3 New Medical Technologies That Are Already Saving Lives

tech advances saving lives

In the past year, several significant tech advances have changed the way we think about the medical field. From groundbreaking emergency room equipment to data-gathering apps, this new hardware and software is already having a wide-ranging effect on doctors, nurses and their patients.

In a hospital setting, technology has the power to simplify and streamline complicated medical processes that reduce the frequency of errors and increase the efficiency of patient health care. This new tech can also help scientists and researchers gather important data and conduct medical studies with the click of a button. Here are three technologies that are already starting to save lives.


Medication’s healing power cannot be underestimated. It can cure diseases, alleviate symptoms and reverse chemical imbalances throughout the brain and body. However, this relief often comes with a cost, both financial and physiological.

Prescription drugs can be expensive — often prohibitively so — and the side effects can be nearly as debilitating as the ailment the drugs are designed to treat. What makes the ATI Neurostimulator so exciting is its ability to cure a common ailment without the need for a drug intervention. Call it electronic aspirin. This implant treats the most severe headaches simply by stimulating certain nerve bundles at the first sign of symptoms. The patient simply uses a remote control to trigger an electrical pulse. No need for a prescription.

The device is currently being tested on a chronic form of headache affecting the SPG nerve bundle.

Nano Tech

The biggest issue with nano technology isn’t necessarily the size of the devices, but rather the size of the incredibly small parts that are used to build these devices. Luckily, companies like Apple Rubber exist to provide a solution. The company designs and manufactures the small o-rings that are vital to the safety and effectiveness of precise medical devices.

O-rings serve as the vital link between moving parts and valves on any machine, large or small. Using advanced fluorocarbons, elastomers and silicones, the company has always been a standard in the aerospace, automotive and industrial industries. Now it has turned its attention to the medical field.

As scientists look to technology to solve increasingly sophisticated problems, the need for highly skilled, highly specialized companies like Apple Rubber will continue to grow.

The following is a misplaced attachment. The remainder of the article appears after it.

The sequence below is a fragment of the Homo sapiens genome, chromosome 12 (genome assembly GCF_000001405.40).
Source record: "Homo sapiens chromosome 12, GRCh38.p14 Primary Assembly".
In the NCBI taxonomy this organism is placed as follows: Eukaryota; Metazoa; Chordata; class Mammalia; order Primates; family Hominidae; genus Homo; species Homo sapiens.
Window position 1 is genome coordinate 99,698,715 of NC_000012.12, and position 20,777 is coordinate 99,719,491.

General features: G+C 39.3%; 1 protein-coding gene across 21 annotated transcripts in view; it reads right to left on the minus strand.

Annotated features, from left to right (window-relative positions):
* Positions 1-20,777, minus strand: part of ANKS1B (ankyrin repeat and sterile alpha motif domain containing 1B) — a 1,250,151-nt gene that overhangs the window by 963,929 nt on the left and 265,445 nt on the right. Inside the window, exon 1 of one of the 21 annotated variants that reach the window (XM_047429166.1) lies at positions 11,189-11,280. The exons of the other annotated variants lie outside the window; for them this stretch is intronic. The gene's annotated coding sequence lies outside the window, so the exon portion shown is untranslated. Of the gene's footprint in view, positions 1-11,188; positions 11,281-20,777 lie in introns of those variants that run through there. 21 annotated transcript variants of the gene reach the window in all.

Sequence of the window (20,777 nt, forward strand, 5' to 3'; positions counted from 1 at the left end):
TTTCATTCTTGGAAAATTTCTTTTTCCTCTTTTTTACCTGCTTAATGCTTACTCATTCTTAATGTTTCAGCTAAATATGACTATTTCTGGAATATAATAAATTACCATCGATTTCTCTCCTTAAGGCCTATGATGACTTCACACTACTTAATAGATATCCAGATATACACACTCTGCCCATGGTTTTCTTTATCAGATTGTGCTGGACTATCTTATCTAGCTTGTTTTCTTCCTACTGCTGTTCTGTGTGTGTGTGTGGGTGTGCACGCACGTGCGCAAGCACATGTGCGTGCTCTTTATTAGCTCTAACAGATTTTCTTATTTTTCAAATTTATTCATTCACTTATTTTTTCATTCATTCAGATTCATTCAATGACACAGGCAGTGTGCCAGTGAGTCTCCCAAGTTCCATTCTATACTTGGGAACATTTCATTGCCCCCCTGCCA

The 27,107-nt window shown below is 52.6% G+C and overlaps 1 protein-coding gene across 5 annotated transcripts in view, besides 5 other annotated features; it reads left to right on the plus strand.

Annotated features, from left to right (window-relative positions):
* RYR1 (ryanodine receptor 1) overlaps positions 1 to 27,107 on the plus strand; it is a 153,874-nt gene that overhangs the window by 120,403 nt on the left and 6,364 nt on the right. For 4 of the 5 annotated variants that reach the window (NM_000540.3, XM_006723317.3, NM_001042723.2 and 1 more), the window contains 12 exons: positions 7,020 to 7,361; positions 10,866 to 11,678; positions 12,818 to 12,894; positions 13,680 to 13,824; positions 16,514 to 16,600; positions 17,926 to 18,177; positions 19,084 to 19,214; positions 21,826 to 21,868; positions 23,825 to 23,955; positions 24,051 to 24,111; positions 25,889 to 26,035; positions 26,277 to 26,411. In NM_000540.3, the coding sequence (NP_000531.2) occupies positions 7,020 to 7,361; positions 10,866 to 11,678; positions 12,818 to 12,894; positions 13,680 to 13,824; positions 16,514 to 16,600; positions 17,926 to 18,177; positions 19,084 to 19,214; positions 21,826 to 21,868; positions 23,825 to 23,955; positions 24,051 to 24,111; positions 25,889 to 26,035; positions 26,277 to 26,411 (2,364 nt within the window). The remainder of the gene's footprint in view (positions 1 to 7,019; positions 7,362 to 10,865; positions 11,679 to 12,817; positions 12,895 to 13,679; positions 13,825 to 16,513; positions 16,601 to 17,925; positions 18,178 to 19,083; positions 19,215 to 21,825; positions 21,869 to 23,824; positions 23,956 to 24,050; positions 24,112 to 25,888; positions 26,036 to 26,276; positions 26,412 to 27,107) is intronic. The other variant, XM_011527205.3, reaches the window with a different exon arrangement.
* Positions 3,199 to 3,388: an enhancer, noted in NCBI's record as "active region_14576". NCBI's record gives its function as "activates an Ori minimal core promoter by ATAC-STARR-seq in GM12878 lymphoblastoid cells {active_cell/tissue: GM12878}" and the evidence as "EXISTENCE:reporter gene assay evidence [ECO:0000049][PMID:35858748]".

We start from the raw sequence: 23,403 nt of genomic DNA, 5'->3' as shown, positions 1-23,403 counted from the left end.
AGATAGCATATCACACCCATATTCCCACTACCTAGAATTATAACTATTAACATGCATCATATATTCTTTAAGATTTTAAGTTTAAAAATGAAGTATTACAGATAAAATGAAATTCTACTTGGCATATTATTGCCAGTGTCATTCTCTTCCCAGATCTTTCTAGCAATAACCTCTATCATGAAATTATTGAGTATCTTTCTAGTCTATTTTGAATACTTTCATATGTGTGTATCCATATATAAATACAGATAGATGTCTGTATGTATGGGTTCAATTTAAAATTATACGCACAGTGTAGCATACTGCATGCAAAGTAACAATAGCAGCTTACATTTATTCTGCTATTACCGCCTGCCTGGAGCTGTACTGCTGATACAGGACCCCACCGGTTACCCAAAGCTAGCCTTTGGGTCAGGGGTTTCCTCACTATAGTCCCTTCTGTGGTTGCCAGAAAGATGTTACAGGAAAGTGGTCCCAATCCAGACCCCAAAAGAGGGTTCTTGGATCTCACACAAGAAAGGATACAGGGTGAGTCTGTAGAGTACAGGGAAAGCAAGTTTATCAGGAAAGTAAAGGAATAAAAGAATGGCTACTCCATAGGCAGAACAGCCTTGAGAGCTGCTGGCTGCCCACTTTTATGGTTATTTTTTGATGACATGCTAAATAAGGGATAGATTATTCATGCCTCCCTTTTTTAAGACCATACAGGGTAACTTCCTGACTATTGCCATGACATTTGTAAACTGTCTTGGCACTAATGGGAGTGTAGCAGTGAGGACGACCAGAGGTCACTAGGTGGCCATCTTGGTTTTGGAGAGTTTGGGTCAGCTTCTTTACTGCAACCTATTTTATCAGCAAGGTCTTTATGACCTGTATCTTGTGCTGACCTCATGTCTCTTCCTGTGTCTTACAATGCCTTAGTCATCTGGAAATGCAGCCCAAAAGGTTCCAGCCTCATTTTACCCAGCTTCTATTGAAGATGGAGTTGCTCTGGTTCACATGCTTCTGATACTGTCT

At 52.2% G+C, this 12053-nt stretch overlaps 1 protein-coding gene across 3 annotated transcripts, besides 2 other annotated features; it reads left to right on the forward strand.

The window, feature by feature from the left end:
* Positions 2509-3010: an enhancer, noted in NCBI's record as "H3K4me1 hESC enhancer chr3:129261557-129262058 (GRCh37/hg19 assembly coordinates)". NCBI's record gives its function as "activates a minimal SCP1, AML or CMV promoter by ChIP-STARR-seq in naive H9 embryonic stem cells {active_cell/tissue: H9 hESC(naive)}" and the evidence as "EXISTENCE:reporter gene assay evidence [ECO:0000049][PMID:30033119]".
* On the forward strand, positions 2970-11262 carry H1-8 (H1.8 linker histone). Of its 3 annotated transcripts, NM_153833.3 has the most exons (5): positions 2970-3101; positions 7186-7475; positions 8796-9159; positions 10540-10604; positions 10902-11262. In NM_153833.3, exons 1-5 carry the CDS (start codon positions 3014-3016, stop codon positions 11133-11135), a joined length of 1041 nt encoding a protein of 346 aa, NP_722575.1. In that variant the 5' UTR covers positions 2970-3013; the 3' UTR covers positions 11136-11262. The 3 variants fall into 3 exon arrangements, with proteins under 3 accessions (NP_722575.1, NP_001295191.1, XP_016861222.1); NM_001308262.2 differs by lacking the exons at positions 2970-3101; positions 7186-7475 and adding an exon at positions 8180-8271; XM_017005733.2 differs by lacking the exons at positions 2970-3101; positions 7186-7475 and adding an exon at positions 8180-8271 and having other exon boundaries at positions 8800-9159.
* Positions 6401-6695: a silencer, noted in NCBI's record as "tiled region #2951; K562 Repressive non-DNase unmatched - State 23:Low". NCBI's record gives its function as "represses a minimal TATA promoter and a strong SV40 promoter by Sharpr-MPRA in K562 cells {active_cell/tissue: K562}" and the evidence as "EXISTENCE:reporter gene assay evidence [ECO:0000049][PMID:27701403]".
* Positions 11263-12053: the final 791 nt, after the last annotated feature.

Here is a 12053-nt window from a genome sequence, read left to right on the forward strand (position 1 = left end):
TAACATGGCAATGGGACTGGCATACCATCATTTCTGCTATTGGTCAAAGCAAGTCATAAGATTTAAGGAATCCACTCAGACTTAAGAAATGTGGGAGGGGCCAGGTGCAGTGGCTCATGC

There is no medical research (and no medical advances) without data. If the scientific community is to have any kind of understanding of the effect of disease on the body, then researchers need a way to collect accurate medical information from a wide swath of people with different backgrounds and medical histories. Without data, we have no way to measure a new drug’s effectiveness or find the root cause of a global epidemic.

But how to collect a lot of data without spending millions of dollars and intruding on the daily lives of individuals? Apple provided a novel solution with the recent release of ResearchKit, an iPhone application that allows researchers to build custom tools for gathering health data on a massive scale. Using the phone’s built-in fitness tech, ResearchKit automatically tracks the health data of a group of participants and instantly provide results for scientific analysis. The app has already been used to gather data related to brain injuries in young athletes. It’s very likely this is only the tip of the iceberg.

Armin Brott

View posts by Armin Brott
Armin Brott is the proud father of three, a former U.S. Marine, a best-selling author, radio host, speaker, and one of the country’s leading experts on fatherhood. He writes frequently about fatherhood, families, and men's health. Read more about Armin or visit his website, mrdad.com. You can also connect via social media: Facebook, Twitter, Pinterest,  and Linkedin.
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